Torrance, California, United States
United States, Connecticut
205.440.1018 Boehringer Ingelheim Investigational Site
Hartford, Connecticut, United States
United States, Illinois
205.440.1008 Boehringer Ingelheim Investigational Site
Springfield, Illinois, United States
United States, Indiana
205.440.1017 Boehringer Ingelheim Investigational Site
Muncie, Indiana, United States
United States, Michigan
205.440.1020 Boehringer Ingelheim Investigational Site
Livonia, Michigan, United States
United States, New Hampshire
205.440.1011 Boehringer Ingelheim Investigational Site
Lebanon, New Hampshire, United States
United States, North Carolina
205.440.1019 Boehringer Ingelheim Investigational Site
Charlotte, North Carolina, United States
United States, Pennsylvania
205.440.1013 Boehringer Ingelheim Investigational Site
Pittsburgh, Pennsylvania, United States
United States, South Carolina
205.440.1007 Boehringer Ingelheim Investigational Site
Spartanburg, South Carolina, United States
Canada, Ontario
205.440.2003 Boehringer Ingelheim Investigational Site
Kingston, Ontario, Canada
Canada, Quebec
205.440.2001 Boehringer Ingelheim Investigational Site
Montreal, Quebec, Canada
205.440.2004 Boehringer Ingelheim Investigational Site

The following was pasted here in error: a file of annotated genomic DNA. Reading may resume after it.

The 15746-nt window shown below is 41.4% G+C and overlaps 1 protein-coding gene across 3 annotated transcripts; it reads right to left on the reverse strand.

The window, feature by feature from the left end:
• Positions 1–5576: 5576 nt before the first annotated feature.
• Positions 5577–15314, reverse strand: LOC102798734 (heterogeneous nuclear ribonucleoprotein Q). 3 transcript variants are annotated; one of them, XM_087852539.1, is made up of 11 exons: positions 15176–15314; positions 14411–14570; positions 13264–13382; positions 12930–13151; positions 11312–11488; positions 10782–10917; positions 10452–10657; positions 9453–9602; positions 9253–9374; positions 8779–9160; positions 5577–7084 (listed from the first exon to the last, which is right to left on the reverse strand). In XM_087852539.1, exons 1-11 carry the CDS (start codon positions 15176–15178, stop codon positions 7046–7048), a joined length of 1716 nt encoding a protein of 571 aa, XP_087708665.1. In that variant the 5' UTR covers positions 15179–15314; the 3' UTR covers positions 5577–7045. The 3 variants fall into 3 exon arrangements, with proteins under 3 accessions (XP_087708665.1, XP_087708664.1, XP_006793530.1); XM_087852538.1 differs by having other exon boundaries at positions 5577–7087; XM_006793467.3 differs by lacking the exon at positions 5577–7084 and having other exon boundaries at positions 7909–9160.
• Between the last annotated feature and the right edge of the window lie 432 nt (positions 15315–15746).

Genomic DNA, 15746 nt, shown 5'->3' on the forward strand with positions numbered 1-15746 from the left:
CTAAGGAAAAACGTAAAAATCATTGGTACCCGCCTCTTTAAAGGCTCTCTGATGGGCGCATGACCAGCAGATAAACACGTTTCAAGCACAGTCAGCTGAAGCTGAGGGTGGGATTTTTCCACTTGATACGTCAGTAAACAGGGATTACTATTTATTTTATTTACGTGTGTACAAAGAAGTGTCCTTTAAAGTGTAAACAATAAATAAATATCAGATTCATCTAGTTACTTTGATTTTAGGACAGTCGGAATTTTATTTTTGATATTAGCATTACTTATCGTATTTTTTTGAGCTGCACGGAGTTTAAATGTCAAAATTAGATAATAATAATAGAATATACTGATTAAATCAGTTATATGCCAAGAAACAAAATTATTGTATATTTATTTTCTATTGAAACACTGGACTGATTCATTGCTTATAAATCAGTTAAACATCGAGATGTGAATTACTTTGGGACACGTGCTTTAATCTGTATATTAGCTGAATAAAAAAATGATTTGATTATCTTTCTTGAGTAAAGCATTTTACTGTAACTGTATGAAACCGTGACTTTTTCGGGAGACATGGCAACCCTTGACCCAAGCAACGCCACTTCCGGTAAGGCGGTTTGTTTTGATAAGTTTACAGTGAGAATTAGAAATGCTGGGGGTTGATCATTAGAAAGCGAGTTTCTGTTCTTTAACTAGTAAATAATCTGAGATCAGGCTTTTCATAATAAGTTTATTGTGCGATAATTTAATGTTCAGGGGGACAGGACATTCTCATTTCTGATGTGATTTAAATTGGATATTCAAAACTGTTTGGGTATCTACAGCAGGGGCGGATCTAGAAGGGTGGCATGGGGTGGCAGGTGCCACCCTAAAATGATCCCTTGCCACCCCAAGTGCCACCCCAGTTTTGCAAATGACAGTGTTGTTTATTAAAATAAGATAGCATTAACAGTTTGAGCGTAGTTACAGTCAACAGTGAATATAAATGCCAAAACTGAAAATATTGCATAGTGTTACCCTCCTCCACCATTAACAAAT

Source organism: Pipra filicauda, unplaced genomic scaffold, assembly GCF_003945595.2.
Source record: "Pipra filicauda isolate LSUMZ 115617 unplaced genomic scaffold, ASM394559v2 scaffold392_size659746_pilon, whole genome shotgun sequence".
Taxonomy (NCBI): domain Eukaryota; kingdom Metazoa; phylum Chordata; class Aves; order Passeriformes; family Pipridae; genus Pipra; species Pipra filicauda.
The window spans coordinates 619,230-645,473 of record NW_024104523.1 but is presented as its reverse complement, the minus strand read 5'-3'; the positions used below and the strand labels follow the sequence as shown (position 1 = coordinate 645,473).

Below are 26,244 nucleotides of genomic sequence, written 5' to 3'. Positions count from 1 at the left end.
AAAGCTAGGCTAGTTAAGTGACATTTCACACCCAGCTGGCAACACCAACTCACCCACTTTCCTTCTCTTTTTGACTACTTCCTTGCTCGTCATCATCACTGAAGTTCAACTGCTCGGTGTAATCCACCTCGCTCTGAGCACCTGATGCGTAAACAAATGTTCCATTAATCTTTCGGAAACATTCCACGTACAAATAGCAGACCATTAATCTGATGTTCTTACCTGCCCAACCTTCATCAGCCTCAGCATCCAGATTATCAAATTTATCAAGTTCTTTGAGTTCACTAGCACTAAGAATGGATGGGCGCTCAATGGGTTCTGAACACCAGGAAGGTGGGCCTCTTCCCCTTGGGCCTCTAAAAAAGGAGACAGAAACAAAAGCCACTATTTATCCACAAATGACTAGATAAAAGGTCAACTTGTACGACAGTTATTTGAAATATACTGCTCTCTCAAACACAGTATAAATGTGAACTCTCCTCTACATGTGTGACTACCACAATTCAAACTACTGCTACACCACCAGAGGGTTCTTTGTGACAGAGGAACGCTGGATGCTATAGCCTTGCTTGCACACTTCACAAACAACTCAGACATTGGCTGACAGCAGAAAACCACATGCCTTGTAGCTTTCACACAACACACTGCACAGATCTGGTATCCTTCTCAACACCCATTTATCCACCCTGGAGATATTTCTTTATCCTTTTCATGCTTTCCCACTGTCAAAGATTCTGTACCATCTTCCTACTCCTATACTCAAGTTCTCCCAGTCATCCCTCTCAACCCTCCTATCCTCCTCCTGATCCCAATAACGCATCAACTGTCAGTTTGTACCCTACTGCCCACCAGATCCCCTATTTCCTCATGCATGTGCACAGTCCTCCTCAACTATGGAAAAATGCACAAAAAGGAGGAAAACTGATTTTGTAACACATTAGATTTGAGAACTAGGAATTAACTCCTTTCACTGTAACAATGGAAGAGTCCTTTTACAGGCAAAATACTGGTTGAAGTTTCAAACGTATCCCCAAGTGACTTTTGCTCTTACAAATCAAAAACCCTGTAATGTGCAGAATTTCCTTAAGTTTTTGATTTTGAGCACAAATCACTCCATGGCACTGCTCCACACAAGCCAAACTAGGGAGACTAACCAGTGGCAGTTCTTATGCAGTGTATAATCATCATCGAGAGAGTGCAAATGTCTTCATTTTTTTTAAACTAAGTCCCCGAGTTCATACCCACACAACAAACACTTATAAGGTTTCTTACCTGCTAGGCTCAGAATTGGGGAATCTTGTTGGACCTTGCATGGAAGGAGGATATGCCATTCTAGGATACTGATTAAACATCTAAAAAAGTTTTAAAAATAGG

Montreal, Quebec, Canada
205.440.2002 Boehringer Ingelheim Investigational Site
Ste-Foy, Quebec, Canada
Sponsors and Collaborators
Boehringer Ingelheim
Study Chair: Boehringer Ingelheim Boehringer Ingelheim
  More Information

Publications automatically indexed to this study by Identifier (NCT Number):
Responsible Party: Boehringer Ingelheim Identifier: NCT01072396     History of Changes
Other Study ID Numbers: 205.440
Study First Received: February 19, 2010
Results First Received: November 22, 2012
Last Updated: November 27, 2013

Additional relevant MeSH terms:
Lung Diseases
Lung Diseases, Obstructive
Pulmonary Disease, Chronic Obstructive
Chronic Disease
Respiratory Tract Diseases
Disease Attributes
Pathologic Processes
Tiotropium Bromide
Bronchodilator Agents
Autonomic Agents
Peripheral Nervous System Agents
Physiological Effects of Drugs
Anti-Asthmatic Agents
Respiratory System Agents
Cholinergic Antagonists
Cholinergic Agents
Neurotransmitter Agents
Molecular Mechanisms of Pharmacological Action
Anticonvulsants processed this record on April 28, 2017